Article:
If you have no problems with this, then you should leave the settings as they are.

Disable Gutenberg Settings

But if you do, you need to uncheck the box for Complete Disable.

Complete Disable

Once you do this, additional options will appear. You will be able to select certain user roles for which the block editor should be disabled.

You can disable Gutenberg for Administrator, Editor, Author accounts, and more!

Disable for User Roles

Apart from that, it also allows you to disable certain post types.

Disable for Post Types

After you uncheck all the boxes that apply, finalise the change by hitting the Save Changes button at the bottom.

Use Classic Editor

Another option is this plugin. It also automatically disables Gutenberg.

Like earlier, head over to Plugins > Add New. Search for Classic Editor then install and Activate the plugin.

Classic Editor Activate

Next, go to the Settings category and load up the Writing settings.

Writing Settings

There, look for the option where you can choose the Default editor for all users. Then be sure that the Classic Editor is selected. It’s the default selection because as mentioned, this plugin disables the block editor automatically.

Classic Editor

If you want to use the classic editor for all users, that’s what you should go with. But if you want to give users a bit of flexibility and let them choose which editor to use, this plugin also gives you that option.

Just below it, you can make that happen. In Allow users to switch editors, simply choose Yes or No.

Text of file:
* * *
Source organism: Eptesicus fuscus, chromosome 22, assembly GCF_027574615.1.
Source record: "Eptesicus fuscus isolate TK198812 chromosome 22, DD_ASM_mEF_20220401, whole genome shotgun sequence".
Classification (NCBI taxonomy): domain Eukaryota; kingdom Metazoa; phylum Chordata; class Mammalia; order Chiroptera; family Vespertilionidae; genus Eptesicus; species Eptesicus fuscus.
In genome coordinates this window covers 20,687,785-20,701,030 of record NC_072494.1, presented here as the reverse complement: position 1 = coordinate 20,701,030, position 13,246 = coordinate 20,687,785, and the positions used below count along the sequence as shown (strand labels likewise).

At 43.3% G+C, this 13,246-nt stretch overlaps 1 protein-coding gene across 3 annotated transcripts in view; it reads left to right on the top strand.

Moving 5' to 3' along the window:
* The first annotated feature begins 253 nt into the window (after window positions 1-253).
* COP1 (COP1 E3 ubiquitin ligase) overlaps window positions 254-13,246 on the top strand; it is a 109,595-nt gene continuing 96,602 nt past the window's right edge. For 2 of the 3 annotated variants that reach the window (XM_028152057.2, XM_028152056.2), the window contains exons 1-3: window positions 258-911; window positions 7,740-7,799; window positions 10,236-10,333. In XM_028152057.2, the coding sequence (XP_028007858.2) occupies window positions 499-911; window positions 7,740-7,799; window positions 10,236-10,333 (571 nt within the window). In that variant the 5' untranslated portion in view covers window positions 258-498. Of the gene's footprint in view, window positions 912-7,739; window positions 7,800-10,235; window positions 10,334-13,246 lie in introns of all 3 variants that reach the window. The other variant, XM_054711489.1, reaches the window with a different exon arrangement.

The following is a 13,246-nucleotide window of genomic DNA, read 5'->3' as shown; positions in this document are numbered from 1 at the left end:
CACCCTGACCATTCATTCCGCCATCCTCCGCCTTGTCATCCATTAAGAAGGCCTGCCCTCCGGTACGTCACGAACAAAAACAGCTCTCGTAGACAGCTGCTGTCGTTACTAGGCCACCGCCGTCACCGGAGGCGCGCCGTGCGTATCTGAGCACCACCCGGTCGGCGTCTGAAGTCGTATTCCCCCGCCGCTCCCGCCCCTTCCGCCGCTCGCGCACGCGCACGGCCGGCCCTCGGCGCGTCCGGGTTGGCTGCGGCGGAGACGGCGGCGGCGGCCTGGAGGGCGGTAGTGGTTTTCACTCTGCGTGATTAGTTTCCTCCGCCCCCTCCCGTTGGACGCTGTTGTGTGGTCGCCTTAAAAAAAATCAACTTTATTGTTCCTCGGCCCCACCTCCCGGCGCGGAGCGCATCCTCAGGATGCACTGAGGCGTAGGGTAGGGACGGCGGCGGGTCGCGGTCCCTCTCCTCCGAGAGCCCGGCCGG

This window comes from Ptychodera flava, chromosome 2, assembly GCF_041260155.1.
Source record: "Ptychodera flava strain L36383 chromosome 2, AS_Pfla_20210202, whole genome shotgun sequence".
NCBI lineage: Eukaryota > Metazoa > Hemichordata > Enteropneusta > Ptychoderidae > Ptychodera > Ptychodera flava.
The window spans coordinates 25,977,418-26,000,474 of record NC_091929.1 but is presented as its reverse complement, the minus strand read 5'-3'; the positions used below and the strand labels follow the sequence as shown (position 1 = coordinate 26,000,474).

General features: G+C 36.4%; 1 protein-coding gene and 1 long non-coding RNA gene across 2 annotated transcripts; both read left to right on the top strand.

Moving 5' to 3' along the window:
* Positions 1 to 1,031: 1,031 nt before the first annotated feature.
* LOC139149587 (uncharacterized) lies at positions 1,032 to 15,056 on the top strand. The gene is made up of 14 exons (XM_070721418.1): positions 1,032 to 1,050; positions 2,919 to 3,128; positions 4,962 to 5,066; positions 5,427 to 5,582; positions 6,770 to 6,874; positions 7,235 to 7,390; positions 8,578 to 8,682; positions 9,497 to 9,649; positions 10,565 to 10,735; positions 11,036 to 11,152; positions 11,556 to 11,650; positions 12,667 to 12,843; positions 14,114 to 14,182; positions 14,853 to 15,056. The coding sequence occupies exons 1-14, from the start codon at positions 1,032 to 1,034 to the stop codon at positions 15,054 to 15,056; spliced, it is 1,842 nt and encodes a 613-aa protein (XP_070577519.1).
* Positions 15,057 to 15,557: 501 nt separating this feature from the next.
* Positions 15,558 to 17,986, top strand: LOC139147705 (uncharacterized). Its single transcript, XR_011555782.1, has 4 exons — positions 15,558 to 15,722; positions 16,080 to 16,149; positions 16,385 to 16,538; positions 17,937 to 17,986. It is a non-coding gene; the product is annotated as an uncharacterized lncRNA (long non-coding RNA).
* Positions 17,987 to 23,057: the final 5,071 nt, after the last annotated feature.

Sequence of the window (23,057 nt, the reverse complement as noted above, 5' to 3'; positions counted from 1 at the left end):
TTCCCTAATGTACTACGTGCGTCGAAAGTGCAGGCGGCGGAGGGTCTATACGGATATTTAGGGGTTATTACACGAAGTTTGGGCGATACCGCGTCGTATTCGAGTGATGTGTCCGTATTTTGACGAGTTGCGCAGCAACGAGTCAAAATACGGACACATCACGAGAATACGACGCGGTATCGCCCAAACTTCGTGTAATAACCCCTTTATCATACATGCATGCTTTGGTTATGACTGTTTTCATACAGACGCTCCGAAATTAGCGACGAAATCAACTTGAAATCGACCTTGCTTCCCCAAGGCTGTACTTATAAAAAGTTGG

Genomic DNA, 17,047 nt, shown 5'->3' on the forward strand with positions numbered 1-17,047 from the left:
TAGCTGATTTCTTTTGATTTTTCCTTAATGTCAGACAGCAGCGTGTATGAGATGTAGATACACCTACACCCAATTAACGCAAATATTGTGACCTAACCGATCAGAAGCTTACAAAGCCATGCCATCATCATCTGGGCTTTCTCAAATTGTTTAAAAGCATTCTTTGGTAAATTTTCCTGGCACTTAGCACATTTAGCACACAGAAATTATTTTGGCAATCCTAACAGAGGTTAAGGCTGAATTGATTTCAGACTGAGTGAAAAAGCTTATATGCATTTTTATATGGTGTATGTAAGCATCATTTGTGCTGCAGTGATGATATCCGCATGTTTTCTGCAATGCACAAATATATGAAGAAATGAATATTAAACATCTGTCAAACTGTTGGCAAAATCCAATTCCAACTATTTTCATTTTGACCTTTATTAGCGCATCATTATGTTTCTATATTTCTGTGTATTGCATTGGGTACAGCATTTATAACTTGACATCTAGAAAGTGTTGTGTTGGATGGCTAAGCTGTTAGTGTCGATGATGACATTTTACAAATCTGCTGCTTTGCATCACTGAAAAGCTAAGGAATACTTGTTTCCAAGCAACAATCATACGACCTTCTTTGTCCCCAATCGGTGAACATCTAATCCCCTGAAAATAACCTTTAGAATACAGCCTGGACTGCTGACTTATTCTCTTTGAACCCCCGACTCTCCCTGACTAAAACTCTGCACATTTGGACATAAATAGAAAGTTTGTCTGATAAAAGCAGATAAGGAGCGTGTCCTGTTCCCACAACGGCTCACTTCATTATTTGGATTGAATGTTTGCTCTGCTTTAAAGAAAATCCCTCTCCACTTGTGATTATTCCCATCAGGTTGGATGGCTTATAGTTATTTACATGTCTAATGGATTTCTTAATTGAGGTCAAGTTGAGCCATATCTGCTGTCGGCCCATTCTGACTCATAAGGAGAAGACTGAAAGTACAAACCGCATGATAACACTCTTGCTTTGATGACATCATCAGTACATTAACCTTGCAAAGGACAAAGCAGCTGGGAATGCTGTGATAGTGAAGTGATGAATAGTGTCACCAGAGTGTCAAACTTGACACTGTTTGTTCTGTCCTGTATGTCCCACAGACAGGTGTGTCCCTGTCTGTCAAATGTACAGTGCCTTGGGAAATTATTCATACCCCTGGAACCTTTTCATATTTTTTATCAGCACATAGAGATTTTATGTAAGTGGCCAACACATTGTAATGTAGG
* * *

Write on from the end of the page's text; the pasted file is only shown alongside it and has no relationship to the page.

Allow User to Switch Editors

Conclusion

Using Gutenberg may push you out of your comfort zone at first. But if you want to improve your site and adapt with the times, the block editor is worth using.

Remember, Gutenberg’s way of creating content takes some getting used to. If you want to keep the classic editor and manage WordPress the way you usually do, go ahead.

But know this: change is inevitable.

So whether you like it or not, the usual way you create content will change over the course of time. A practical move is to start creating content using Gutenberg and stay ahead of the curve.

As you know, WordPress is always keen on moving forward. It’s always looking to grow its platform and welcome innovation. If you want to head in the same direction, Gutenberg is your ticket.

You can refer to this WordPress Gutenberg tutorial to help you figure out if it’s the right editor for you. If it is, this guide will show you the way, too.

And if you want to take things to the next level, don’t forget to sign up to our free 7-day course that covers WordPress security, performance, and more!

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About Christopher Jan Benitez

Christopher Jan BenitezChris is a professional content marketer and writer. He has helped small businesses achieve their goals by implementing a robust content strategy that emphasises unique selling points and promoting created content using effective online channels and methods.